On February 11, 1958, pinyin officially replaced all other romanization methods in China. It took time for the new system to catch on overseas, however. In fact, the Los Angeles Times waited until March 2, 1979 to adopt and introduce its readers to Zhou’s method of writing. “Peking,” the Times told its audience, would henceforth be “Beijing,” while “Canton becomes Guangzhou and Tientsin becomes Tianjin.”
Fortunately, the Western world has steadily adopted pinyin over the past 70-plus years. Today, it is recognized by China, Taiwan, Singapore, the United States, and the United Nations as the official system of romanization for the Chinese language.
Pinyin in Modern Times
Students of the Chinese language often believe that only non-native speakers use pinyin. In fact, however, native Chinese students also learn the system alongside Chinese characters starting in kindergarten.
Though pinyin disappears from textbooks after primary school, it is still useful for learning the pronunciation and tones of new characters. In addition, native Chinese speakers use pinyin on a daily basis when typing on computers or mobile phones.
Learning pinyin early in your Chinese studies helps establish a solid foundation with the language and will help you learn new words. However, remember that this system is merely a tool to assist in the Chinese learning process.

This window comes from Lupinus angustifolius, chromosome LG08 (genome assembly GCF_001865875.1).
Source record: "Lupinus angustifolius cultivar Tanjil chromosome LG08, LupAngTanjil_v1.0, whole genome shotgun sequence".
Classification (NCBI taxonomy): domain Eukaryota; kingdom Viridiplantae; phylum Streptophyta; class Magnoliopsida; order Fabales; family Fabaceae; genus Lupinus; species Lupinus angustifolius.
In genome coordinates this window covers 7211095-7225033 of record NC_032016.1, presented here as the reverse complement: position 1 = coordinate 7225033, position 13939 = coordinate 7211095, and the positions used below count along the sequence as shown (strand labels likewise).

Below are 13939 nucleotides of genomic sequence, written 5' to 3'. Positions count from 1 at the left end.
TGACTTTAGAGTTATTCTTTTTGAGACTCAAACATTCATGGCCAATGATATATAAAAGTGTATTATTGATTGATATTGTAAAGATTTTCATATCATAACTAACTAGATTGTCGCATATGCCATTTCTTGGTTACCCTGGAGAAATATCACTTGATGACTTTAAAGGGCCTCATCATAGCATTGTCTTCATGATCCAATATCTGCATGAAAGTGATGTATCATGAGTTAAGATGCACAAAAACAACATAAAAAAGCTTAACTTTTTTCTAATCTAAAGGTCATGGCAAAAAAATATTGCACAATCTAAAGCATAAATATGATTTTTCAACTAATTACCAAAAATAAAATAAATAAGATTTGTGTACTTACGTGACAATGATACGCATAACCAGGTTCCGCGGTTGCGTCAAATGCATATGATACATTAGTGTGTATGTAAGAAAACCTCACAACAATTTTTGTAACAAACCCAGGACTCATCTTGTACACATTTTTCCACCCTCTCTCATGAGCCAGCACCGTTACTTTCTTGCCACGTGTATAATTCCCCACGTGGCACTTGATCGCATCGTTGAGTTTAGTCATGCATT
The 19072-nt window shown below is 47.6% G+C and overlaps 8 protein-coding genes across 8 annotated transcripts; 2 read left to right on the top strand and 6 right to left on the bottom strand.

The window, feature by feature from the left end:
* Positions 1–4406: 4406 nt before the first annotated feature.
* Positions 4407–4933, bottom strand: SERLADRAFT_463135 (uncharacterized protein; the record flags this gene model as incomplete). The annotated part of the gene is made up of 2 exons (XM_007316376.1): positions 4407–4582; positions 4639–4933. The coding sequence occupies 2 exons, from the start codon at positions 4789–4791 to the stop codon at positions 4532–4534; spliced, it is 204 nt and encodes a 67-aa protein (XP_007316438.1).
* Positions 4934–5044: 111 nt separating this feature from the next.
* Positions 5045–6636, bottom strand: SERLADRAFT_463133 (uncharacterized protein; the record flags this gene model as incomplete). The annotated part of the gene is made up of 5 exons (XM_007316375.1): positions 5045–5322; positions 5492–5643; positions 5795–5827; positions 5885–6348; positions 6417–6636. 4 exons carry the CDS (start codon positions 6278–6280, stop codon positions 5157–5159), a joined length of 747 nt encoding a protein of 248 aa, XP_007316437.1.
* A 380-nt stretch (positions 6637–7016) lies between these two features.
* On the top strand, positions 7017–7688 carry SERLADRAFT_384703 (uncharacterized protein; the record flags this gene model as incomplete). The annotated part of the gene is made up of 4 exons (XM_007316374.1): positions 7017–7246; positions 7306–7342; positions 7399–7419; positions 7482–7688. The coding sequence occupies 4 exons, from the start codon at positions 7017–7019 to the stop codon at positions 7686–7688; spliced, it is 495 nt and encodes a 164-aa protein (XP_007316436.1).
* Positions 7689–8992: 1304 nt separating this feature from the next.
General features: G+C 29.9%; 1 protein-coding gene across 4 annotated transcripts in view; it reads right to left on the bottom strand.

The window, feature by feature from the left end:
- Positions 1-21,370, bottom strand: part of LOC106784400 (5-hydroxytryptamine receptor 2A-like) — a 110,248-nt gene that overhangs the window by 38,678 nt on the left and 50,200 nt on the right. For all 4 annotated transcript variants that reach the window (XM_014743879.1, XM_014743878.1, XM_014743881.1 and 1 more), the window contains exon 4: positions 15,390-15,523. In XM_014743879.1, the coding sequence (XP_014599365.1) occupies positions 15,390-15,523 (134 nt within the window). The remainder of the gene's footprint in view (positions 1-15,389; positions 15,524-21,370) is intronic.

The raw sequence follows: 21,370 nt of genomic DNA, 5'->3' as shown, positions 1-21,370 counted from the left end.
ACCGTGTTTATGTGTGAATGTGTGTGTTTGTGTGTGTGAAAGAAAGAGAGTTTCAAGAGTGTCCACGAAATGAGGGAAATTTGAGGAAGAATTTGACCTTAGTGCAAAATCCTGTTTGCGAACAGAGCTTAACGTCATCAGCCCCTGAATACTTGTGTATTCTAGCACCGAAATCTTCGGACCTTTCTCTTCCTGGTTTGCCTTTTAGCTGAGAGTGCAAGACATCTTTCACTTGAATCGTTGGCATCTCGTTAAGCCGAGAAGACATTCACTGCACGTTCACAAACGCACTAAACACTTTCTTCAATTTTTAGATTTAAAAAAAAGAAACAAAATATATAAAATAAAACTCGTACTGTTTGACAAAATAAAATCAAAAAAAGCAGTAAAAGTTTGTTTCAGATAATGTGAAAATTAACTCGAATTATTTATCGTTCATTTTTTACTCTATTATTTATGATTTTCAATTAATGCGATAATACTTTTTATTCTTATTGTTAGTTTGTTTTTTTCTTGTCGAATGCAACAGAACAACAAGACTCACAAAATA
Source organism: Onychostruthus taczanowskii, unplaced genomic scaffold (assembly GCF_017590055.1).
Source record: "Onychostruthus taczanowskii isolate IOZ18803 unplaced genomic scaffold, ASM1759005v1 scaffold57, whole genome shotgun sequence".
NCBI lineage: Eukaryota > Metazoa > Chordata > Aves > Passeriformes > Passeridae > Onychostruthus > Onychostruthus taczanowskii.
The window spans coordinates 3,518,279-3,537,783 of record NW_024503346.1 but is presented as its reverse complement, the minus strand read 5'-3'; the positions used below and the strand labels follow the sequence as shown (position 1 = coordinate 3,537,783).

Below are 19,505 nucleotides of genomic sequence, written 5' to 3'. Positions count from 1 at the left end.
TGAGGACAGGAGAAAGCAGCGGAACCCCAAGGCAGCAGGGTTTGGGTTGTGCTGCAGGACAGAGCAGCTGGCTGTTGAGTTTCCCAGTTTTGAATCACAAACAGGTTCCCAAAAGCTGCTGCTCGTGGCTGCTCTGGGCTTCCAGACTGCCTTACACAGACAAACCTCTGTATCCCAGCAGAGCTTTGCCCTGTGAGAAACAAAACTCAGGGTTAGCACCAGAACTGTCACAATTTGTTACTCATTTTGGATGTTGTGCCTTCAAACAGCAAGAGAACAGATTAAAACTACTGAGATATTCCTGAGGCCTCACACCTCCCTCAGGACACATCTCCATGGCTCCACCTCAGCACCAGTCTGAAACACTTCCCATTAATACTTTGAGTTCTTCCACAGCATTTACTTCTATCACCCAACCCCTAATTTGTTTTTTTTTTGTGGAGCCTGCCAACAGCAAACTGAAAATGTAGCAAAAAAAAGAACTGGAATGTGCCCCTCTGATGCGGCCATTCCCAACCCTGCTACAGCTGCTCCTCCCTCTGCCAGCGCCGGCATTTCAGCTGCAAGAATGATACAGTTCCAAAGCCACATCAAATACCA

Can I Just Learn Pinyin and Not Chinese Characters?
Many students wonder if they can simply learn pinyin and avoid Chinese characters altogether. This is extremely inadvisable! There are many reasons why learning characters alongside pinyin is essential. Most crucially, nearly every pinyin sound has multiple commonly used Chinese characters that it represents.
For example, take the pinyin sound “guo.” This phonetic combination can mean fruit (果 guǒ), country (国 guó), to cross (a road) (过 guò, as in 过马路 guò mǎlù), cooking pot (锅), and a variety of other words. “Guo” is even one of the 100 most common Chinese family names (郭 Guō).
As you advance in your studies, trying to remember all of these different words as a single pinyin combination will become inefficient and unnecessarily difficult. Learning Chinese characters will allow you to more easily associate meaning with pronunciation.
Pinyin is the Rosetta Stone of the Chinese Language
Chinese characters are beautiful, intriguing, and meaningful. They are living pieces of Chinese history that are deeply embedded in Chinese culture. Characters make learning Chinese feel exciting and adventurous as you uncover the “hidden meaning” behind radicals, characters, and phrases.
Pinyin is the Rosetta Stone to unlocking this wonderful universe. Therefore, if you do decide to set your focus on learning Chinese, it’s critical to understand both the importance and limitations of pinyin, as well as the cultural significance and history of Chinese characters.
Check out CLI’s Chinese Pinyin Chart to see all the phonetic combinations used in the Chinese language.